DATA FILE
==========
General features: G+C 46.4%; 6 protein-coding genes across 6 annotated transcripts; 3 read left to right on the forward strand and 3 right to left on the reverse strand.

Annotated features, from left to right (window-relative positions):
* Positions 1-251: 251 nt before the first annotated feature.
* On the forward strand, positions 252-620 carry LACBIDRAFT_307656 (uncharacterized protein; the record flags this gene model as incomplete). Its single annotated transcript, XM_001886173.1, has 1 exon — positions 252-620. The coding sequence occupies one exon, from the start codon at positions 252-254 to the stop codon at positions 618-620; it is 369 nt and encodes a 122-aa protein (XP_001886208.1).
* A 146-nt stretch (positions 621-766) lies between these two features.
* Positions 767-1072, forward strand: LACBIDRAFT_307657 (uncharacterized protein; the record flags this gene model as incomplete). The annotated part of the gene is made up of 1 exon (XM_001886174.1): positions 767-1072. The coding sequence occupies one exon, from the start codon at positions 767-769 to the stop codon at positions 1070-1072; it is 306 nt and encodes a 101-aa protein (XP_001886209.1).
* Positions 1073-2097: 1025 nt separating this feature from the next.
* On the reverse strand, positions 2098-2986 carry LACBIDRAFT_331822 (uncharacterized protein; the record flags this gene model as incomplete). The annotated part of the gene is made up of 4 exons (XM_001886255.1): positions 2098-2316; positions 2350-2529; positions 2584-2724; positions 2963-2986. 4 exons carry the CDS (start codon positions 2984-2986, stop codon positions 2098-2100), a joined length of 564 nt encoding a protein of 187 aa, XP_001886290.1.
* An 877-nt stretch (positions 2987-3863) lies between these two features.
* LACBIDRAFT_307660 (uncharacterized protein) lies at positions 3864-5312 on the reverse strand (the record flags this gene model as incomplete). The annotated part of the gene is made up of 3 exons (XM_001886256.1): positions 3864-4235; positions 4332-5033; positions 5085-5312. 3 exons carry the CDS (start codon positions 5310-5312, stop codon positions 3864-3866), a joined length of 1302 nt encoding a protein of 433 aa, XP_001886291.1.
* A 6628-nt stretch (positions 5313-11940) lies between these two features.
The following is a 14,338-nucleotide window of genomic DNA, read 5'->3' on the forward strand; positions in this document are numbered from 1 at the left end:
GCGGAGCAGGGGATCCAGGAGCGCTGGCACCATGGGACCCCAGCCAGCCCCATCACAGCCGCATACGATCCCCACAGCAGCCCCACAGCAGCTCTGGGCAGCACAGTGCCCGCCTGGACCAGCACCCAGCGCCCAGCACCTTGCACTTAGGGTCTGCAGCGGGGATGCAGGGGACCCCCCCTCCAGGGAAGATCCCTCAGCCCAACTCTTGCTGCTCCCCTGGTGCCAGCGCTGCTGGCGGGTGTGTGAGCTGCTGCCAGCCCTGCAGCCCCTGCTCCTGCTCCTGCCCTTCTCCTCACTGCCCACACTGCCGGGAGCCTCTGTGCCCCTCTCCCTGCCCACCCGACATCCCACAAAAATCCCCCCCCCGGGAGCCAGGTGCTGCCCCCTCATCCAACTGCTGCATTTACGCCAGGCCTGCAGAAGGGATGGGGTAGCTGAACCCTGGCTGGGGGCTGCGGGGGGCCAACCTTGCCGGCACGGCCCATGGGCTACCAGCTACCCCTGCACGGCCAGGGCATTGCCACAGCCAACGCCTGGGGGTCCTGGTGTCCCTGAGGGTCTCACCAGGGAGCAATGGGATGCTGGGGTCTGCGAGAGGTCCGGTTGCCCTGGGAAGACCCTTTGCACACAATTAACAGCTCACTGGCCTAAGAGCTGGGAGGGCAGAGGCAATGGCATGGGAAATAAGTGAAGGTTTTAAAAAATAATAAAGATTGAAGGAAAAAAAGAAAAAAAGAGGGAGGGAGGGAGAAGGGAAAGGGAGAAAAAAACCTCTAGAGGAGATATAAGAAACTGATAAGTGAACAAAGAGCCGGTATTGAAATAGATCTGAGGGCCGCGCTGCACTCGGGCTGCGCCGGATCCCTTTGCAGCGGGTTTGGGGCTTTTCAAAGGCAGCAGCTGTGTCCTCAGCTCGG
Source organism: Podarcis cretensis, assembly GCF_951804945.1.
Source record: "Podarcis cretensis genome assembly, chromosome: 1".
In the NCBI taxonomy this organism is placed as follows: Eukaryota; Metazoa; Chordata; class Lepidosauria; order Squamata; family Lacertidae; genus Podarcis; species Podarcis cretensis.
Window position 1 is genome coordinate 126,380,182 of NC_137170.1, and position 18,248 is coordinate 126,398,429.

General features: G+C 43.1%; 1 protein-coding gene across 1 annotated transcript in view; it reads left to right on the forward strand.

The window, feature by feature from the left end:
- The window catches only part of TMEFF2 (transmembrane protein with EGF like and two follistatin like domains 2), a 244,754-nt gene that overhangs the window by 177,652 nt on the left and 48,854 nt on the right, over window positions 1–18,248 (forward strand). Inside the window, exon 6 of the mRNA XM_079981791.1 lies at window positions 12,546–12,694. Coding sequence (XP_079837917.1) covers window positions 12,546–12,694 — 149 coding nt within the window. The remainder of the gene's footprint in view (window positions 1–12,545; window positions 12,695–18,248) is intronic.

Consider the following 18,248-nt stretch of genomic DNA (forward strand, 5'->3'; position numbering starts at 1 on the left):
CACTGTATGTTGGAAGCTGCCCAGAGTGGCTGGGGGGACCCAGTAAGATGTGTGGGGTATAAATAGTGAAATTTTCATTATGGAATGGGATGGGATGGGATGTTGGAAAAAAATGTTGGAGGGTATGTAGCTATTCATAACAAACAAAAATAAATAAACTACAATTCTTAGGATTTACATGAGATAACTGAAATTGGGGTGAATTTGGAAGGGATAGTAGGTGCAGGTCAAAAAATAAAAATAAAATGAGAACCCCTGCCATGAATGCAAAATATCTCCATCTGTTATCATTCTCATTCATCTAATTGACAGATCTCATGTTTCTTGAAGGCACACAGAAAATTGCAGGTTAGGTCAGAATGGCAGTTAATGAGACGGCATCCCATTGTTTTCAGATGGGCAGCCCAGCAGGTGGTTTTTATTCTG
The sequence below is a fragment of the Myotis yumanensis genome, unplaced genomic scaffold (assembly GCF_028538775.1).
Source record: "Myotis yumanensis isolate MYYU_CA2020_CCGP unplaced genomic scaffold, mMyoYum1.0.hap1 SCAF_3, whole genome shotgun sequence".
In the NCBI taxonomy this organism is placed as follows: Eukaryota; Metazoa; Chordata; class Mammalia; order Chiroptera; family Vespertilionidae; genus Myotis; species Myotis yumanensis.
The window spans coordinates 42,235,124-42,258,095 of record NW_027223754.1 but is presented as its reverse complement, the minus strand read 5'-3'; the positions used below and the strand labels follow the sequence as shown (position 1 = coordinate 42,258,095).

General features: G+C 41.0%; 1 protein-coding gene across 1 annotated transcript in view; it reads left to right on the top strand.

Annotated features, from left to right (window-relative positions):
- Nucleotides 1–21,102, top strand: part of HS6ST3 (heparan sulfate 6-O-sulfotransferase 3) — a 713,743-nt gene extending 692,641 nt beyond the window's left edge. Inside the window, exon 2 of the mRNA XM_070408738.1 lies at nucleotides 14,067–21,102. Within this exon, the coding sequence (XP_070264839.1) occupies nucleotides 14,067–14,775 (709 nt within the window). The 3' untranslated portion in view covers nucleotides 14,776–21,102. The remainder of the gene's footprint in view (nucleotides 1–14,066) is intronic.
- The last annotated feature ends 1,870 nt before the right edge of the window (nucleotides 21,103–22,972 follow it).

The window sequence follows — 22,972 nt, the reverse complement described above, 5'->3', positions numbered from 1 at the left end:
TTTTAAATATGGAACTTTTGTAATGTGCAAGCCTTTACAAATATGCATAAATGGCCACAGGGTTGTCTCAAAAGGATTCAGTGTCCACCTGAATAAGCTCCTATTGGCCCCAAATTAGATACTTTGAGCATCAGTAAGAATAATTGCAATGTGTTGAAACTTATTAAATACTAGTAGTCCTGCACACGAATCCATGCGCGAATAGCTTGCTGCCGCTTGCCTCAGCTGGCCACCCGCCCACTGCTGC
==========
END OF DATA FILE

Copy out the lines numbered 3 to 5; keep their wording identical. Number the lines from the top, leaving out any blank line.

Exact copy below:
* Positions 1-251: 251 nt before the first annotated feature.
* On the forward strand, positions 252-620 carry LACBIDRAFT_307656 (uncharacterized protein; the record flags this gene model as incomplete). Its single annotated transcript, XM_001886173.1, has 1 exon — positions 252-620. The coding sequence occupies one exon, from the start codon at positions 252-254 to the stop codon at positions 618-620; it is 369 nt and encodes a 122-aa protein (XP_001886208.1).
* A 146-nt stretch (positions 621-766) lies between these two features.